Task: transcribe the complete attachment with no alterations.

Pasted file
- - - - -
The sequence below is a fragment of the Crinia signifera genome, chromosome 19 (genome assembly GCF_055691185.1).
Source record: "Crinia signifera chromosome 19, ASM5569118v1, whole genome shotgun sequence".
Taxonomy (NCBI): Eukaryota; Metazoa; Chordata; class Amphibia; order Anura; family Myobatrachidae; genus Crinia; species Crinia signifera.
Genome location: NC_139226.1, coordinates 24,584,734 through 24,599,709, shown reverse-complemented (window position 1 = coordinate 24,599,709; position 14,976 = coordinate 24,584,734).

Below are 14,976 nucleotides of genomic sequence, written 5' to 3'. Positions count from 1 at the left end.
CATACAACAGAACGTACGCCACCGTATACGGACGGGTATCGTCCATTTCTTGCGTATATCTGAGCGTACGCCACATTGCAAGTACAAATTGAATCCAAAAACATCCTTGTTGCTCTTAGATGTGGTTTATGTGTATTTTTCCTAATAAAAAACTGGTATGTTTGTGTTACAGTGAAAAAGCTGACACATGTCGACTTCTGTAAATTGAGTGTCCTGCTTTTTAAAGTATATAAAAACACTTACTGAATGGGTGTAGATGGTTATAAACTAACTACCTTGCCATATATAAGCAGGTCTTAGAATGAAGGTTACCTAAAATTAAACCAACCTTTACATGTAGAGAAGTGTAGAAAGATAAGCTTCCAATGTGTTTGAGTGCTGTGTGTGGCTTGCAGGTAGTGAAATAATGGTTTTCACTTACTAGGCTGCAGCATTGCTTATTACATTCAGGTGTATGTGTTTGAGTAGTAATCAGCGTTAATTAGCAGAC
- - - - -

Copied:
The sequence below is a fragment of the Crinia signifera genome, chromosome 19 (genome assembly GCF_055691185.1).
Source record: "Crinia signifera chromosome 19, ASM5569118v1, whole genome shotgun sequence".
Taxonomy (NCBI): Eukaryota; Metazoa; Chordata; class Amphibia; order Anura; family Myobatrachidae; genus Crinia; species Crinia signifera.
Genome location: NC_139226.1, coordinates 24,584,734 through 24,599,709, shown reverse-complemented (window position 1 = coordinate 24,599,709; position 14,976 = coordinate 24,584,734).

Below are 14,976 nucleotides of genomic sequence, written 5' to 3'. Positions count from 1 at the left end.
CATACAACAGAACGTACGCCACCGTATACGGACGGGTATCGTCCATTTCTTGCGTATATCTGAGCGTACGCCACATTGCAAGTACAAATTGAATCCAAAAACATCCTTGTTGCTCTTAGATGTGGTTTATGTGTATTTTTCCTAATAAAAAACTGGTATGTTTGTGTTACAGTGAAAAAGCTGACACATGTCGACTTCTGTAAATTGAGTGTCCTGCTTTTTAAAGTATATAAAAACACTTACTGAATGGGTGTAGATGGTTATAAACTAACTACCTTGCCATATATAAGCAGGTCTTAGAATGAAGGTTACCTAAAATTAAACCAACCTTTACATGTAGAGAAGTGTAGAAAGATAAGCTTCCAATGTGTTTGAGTGCTGTGTGTGGCTTGCAGGTAGTGAAATAATGGTTTTCACTTACTAGGCTGCAGCATTGCTTATTACATTCAGGTGTATGTGTTTGAGTAGTAATCAGCGTTAATTAGCAGAC